The 98-page book, titled 2:46: Aftershocks: Stories from the Japan Earthquake and known on Twitter as “#quakebook”, is the brainchild of a Briton who lives in the Tokyo area and blogs under the pseudonym “Our Man in Abiko”.
The day after the earthquake and tsunami, Our Man in Abiko wrote on his blog, ”Is there anything you can do? Right now, I’m not sure. But I’ll think of something.”
A few days later, he did think of something. The former journalist put out a call on his blog and via Twitter for art, essays and photographs that reflected first-person accounts of the disaster. He decided he would edit them into a book and donate all the revenues to the Japanese Red Cross Society. Within 15 hours, he had received 74 eyewitness submissions from all over Japan, as well as reactions from elsewhere in Asia, Europe and North America.
In addition to narratives by journalists and people who braved the disaster, 2:46: Aftershocks: Stories from the Japan Earthquake contains writing created specifically for the book by authors William Gibson, Jake Adelstein, and Barry Eisler, as well as a piece by artist and musician Yoko Ono.
“The primary goal,” Our Man in Abiko says, “is to raise awareness, and in doing so raise money for the Japanese Red Cross Society to help the thousands of homeless, hungry and cold survivors of the earthquake and tsunami. The biggest frustration for many of us was being unable to help these victims. I don’t have any medical skills, and I’m not a helicopter pilot, but I can edit. I’m doing what I can do.”
With the book completed, the project team turned again to social media. In a matter of days, they created a website http://www.quakebook.org, Facebook page http://www.facebook.com/Quakebook and Twitter account (@quakebook). The project quickly got attention from Twitter users like Yoko Ono as well as tech, publishing, and Japan-centric blogs.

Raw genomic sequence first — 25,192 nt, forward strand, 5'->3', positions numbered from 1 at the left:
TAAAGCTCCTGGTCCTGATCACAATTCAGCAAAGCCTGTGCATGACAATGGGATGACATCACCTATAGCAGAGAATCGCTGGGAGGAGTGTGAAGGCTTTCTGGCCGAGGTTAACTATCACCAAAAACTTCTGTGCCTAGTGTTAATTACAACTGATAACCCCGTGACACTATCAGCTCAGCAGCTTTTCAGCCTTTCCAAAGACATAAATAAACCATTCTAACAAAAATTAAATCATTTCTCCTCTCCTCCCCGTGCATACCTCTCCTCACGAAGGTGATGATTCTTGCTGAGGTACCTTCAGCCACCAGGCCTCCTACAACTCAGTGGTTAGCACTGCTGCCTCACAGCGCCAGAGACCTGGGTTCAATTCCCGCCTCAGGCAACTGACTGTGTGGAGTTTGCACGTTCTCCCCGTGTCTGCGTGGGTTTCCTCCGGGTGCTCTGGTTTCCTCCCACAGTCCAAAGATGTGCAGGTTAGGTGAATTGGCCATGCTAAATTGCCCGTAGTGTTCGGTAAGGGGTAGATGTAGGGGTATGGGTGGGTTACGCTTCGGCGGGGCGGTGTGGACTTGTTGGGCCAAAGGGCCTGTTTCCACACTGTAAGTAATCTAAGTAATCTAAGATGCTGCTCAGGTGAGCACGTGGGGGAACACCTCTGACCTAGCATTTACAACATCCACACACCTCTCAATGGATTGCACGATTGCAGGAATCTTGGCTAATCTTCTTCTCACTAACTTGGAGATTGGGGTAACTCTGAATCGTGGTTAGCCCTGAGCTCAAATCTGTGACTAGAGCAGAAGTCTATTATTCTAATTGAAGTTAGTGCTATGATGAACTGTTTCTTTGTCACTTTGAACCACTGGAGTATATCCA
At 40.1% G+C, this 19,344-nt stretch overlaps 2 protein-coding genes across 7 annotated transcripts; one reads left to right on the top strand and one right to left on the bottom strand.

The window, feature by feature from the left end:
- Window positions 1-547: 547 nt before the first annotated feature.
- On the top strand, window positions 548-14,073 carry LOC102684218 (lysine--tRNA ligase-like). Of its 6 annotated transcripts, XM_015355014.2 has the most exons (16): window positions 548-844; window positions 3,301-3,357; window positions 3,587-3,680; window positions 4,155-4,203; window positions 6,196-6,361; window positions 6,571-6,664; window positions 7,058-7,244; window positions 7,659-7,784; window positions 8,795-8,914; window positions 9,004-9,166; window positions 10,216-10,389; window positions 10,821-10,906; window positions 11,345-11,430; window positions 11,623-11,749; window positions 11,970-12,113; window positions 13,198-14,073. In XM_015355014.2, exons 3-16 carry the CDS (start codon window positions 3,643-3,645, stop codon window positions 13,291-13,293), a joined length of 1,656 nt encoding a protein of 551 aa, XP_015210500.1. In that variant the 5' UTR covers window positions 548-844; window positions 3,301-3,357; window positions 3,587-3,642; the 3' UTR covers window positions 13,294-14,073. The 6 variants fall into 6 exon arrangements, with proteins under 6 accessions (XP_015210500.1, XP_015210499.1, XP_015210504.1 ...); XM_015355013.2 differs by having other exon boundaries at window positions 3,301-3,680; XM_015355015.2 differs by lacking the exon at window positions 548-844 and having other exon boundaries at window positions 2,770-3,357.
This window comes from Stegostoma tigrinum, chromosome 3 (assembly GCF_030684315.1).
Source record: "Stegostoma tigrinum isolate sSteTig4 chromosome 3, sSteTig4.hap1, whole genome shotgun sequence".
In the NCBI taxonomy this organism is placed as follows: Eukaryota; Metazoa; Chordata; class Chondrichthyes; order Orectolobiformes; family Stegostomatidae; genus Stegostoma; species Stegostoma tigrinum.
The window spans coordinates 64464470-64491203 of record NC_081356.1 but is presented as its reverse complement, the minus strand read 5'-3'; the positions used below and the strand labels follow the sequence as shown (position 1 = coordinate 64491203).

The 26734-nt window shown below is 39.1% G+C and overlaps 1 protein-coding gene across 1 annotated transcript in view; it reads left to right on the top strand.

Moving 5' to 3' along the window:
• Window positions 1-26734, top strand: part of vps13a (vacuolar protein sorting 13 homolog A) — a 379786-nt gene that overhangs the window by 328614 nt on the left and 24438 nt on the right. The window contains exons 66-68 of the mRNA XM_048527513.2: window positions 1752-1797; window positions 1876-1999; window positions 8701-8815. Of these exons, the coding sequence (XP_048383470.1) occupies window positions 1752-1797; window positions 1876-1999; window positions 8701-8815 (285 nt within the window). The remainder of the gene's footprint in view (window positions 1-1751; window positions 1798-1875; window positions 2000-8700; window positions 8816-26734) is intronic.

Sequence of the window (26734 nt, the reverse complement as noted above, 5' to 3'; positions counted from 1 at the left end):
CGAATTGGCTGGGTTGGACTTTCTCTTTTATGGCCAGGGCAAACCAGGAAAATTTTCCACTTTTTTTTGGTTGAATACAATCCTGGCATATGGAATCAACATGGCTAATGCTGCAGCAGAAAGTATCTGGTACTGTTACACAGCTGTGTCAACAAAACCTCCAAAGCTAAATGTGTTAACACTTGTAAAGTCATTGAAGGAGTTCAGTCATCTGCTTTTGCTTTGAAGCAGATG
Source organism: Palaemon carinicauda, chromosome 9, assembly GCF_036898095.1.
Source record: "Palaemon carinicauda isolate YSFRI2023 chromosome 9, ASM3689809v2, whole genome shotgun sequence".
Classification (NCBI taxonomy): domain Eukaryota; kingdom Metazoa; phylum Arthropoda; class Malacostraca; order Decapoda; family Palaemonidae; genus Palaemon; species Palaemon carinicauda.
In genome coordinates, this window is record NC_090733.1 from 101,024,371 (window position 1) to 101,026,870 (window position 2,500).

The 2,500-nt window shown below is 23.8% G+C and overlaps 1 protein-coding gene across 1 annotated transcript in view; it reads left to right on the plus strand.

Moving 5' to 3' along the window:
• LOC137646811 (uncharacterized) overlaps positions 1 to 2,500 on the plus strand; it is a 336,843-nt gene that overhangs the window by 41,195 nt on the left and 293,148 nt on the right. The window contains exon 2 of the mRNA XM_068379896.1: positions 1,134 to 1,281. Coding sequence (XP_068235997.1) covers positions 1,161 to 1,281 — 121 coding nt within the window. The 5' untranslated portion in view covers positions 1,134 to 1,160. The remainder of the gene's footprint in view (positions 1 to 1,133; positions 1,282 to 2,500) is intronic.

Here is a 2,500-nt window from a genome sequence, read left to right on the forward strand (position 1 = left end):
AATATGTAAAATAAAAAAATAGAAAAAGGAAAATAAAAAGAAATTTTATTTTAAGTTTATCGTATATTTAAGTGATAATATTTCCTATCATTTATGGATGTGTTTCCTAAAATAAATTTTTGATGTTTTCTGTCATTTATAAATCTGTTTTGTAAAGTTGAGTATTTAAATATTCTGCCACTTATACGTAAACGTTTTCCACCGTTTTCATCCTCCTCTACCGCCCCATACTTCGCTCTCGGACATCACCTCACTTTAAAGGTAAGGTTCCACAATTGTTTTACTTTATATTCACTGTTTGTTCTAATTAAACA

“Twitter has been an amazing collaboration tool,” says Our Man in Abiko. “A few tweets pulled together nearly everything – all the participants, all the expertise – and in just over a week we had created a book including stories from an 80-year-old grandfather in Sendai, a couple in Canada waiting to hear if their relatives were okay, and a Japanese family who left their home, telling their young son they might never be able to return.
Soon we were working with the world’s biggest ebook distributors and fielding calls from newspapers and television stations on five continents. People around the world are responding to the message of #quakebook [and] I really feel we are on the brink of something amazing.”
For further details, please contact Roberto De Vido (Japan) or Dan Ryan (North America) at the email links shown above.
Selection of global Media Coverage to date:
(If you find #QuakeBook media coverage, please do let us know. Thanks).
March 30th – April 2nd
|BBC – Quakebook – a triumph of good will and social media
(many thanks to @ruskin147)
|CNNGo – Japan earthquake aid book crowd-sourced in just seven days|
|MajiroxNews – 2:46 Quakebook|
|CNN iReport by @shoototkyo|
Quite extraordinary. Yoko Ono has tweeted about Quakebook
You can’t get better than this! Twitter has tweeted about Quakebook. Without Twitter, it would have been far harder to bring together this type of collaborative book project.
|Good and bad in Japan – Quakebook – Quakebook is good!|
|A piece by Jared Keller at The Atlantic. Buzz in the blogsphere for Quakebook is getting off to a very prestigious start.|